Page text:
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CDSC members at Pok Pok in March 2017. Clockwise from top left: Sneha, Mako, Aaron, Emilia, Nate, Jeremy, Sayamindu, Salt.

The Community Data Science Collective is an interdisciplinary research group made of up of faculty and students at the University of Washington Department of Communication and the Northwestern University Department of Communication Studies.

We are social scientists applying a range of quantitative and qualitative methods to the study of online communities. We seek to understand both how and why some attempts at collaborative production — like Wikipedia and Linux — build large volunteer communities and high quality work products.

Our research is particularly focused on how the design of communication and information technologies shape fundamental social outcomes with broad theoretical and practical implications — like an individual’s decision to join a community, contribute to a public good, or a group’s ability to make decisions democratically.

Our research is deeply interdisciplinary, most frequently consists of “big data” quantitative analyses, and lies at the intersection of communication, sociology, and human-computer interaction.

Workshops and Courses[edit]

In addition to research, we run workshops and teach classes. Some of that work is coordinated on this wiki. A more detailed lists of workshops and teaching material on this wikis is on our Workshops and Classes page. In this page, we only list ongoing classes and workshops.

Public Data Science Workshops[edit]

Community Data Science Workshops — The Community Data Science Workshops (CDSW) are a series of workshops designed to introduce some of the basic tools of programming and analysis of data from online communities to absolute beginners. The CDSW have been held roughly twice a year since beginning in Seattle in 2014. So far, more than 100 people have volunteered their weekends to teach more than 500 people to program in Python, to build datasets from Web APIs, and to ask and answer questions using these data.

University of Washington Courses[edit]

  • [Fall 2017] DATA512: Human Centered Data Science — Fundamental principles of data science and its human implications. Data ethics; data privacy; differential privacy; algorithmic bias; legal frameworks and intellectual property; provenance and reproducibility; data curation and preservation; user experience design and usability testing for big data; ethics of crowdwork; data communication; and societal impacts of data science.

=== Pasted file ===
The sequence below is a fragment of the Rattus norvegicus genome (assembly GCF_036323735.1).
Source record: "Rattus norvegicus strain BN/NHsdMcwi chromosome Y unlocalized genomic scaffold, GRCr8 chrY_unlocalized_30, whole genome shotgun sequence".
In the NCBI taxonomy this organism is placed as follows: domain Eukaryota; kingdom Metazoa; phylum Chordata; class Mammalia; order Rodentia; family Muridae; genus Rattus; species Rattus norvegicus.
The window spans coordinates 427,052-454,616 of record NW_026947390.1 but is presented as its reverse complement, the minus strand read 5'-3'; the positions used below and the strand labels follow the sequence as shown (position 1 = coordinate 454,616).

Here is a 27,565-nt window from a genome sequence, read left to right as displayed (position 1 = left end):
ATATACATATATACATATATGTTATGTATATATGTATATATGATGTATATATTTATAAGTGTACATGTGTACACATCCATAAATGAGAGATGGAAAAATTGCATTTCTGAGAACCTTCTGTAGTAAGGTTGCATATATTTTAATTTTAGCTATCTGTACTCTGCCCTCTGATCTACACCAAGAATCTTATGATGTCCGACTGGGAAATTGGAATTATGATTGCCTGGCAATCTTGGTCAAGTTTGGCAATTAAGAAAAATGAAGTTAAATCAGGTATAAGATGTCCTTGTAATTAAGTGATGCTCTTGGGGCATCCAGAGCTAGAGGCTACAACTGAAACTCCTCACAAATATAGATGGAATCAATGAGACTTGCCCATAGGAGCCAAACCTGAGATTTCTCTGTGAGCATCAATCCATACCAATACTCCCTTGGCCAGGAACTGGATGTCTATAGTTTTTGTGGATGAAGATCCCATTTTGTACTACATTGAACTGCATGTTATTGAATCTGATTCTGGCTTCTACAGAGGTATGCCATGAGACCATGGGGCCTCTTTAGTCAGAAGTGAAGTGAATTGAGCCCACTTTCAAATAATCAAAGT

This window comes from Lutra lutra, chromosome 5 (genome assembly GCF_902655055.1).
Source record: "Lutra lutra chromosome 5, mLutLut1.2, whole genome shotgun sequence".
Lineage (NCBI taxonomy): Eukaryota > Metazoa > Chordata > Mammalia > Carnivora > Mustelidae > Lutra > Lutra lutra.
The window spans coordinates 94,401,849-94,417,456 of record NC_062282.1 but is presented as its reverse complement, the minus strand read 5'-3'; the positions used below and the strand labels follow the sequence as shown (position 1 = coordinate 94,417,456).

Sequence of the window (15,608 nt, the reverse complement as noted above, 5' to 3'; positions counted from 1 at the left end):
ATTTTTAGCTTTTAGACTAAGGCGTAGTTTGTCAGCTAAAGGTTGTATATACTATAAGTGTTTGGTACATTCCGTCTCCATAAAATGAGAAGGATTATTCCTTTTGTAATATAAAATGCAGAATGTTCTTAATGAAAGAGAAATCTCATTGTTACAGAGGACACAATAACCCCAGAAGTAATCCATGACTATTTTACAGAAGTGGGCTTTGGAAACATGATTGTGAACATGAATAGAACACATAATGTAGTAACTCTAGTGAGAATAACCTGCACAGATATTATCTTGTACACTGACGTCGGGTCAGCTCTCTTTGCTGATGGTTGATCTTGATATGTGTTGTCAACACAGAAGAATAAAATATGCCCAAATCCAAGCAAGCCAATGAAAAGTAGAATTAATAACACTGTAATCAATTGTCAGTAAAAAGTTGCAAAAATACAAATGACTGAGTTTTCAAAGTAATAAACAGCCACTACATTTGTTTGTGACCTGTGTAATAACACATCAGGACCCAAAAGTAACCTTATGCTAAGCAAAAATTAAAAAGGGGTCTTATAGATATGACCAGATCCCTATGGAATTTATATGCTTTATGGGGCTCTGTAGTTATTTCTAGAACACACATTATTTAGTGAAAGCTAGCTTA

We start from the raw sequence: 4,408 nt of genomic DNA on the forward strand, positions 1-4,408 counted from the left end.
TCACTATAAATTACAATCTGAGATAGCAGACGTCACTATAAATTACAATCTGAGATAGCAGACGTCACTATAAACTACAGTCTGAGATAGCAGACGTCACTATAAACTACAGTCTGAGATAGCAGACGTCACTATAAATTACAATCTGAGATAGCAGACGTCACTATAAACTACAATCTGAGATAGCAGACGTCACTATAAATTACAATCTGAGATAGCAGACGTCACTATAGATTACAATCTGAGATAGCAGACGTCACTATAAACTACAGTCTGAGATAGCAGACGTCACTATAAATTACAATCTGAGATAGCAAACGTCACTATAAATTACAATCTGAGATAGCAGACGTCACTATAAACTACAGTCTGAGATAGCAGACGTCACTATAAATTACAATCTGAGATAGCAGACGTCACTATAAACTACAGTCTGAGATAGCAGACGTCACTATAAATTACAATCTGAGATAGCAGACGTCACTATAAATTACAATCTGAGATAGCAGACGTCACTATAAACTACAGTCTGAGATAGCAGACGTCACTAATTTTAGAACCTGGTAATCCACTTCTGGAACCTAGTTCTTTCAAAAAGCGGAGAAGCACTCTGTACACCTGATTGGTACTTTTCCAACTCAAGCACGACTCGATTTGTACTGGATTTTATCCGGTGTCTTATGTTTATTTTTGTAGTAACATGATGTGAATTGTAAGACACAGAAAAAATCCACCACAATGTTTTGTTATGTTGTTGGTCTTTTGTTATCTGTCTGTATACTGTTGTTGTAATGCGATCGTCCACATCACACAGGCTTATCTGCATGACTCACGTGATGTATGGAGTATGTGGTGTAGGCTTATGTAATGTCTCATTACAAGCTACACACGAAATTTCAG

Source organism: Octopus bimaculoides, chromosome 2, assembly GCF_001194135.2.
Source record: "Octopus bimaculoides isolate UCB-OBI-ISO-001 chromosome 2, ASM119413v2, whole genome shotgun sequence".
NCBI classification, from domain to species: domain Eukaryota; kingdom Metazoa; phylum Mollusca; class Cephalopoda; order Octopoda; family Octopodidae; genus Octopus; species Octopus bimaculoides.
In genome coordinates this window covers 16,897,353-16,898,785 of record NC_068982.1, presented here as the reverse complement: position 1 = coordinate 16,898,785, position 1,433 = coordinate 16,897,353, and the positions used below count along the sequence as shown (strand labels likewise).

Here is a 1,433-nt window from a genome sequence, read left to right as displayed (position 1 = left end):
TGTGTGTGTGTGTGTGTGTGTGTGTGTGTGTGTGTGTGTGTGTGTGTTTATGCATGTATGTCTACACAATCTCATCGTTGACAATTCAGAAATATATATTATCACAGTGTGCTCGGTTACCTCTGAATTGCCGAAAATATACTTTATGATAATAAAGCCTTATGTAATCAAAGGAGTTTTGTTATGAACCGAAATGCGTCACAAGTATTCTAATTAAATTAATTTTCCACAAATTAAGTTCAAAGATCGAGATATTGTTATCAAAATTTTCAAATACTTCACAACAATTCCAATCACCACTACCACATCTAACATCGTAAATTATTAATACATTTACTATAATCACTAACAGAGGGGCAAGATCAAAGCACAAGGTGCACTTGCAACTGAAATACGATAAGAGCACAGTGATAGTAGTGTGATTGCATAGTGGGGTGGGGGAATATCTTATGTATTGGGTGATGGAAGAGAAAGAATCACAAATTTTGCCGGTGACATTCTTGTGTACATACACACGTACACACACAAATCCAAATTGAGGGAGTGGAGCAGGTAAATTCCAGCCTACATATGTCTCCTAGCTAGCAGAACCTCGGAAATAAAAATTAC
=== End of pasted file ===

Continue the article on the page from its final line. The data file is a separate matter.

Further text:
Northwestern Courses & Workshop[edit]

Research Resources[edit]

If you are a member of the collective, perhaps you're looking for CommunityData:Resources which includes details on email, TeX templates, documentation on our computing resources, etc.

Research News[edit]

Follow us as @comdatasci on Twitter and subscribe to the Community Data Science Collective blog.

Recent posts from the blog include:

Introduction to R workshop
I recently taught a two-session workshop introducing R to Kellogg MBA students. I had  a few goals for the workshops: Convince students of the benefits of using text-based programming for data exploration and analysis Introduce basic programming concepts (e.g., variables, functions) Give students a basic understanding of how to do some fundamental data analysis tasks …

— Jeremy Foote

http://www.jeremydfoote.com 2017-11-16
Peer production between real utopia and naive Coaseanism?
Over at Crooked Timber, Henry Farrell and others recently held a book seminar to discuss Cory Doctorow’s Walkaway. The symposium led to an extended discussion between Henry, Cory, Henry again, and Yochai Benkler about Benkler’s early work on commons-based peer production, spaces of resistance in the contemporary information economy, and the state of peer production a …

— Aaron Shaw

http://aaronshaw.org 2017-10-28
Ants!
I recently read Deborah M. Gordon’s Ant Encounters and thought I’d summarize some thoughts about it. Gordon is a Professor of Biology at Stanford. The book pulls together several decades of research (hers and others’) on the behavior and ecology of ants. In it, Gordon makes nuanced claims about the importance of communication and interaction …

— Aaron Shaw

http://aaronshaw.org 2017-10-11
OpenSym 2017 Program Published
A few hours ago, OpenSym 2017 kicked off in Galway. For those that don’t know, OpenSym is the International Symposium on Wikis and Open Collaboration (it was called WikiSym until 2014). Its the premier academic venue focused on research on wikis, open collboration, and peer production. This year, Claudia Müller-Birn and I served as co-chairs …

— Benjamin Mako Hill

http://mako.cc 2017-08-23


About This Wiki[edit]

This is open to the public and hackable by all but mostly contains information that will be useful to collective members, their collaborators, people enrolled in their projects, or people interested in building off of their work. If you're interested in making a change or creating content here, generally feel empowered to Be Bold. If things don't fit, somebody who watches this wiki will be in touch.

This is mostly a normal MediaWiki although there are a few things to know:

  • There's a CAPTCHA enabled. If you create an account and then contact any collective member with the username (on or off wiki), they can turn the CAPTCHA off for you.
  • Extension:Math is installed so you can write math here. Basically you just add math by putting TeX inside <nowiki> tags like this: <math>\frac{\sigma}{\sqrt{n}}</math>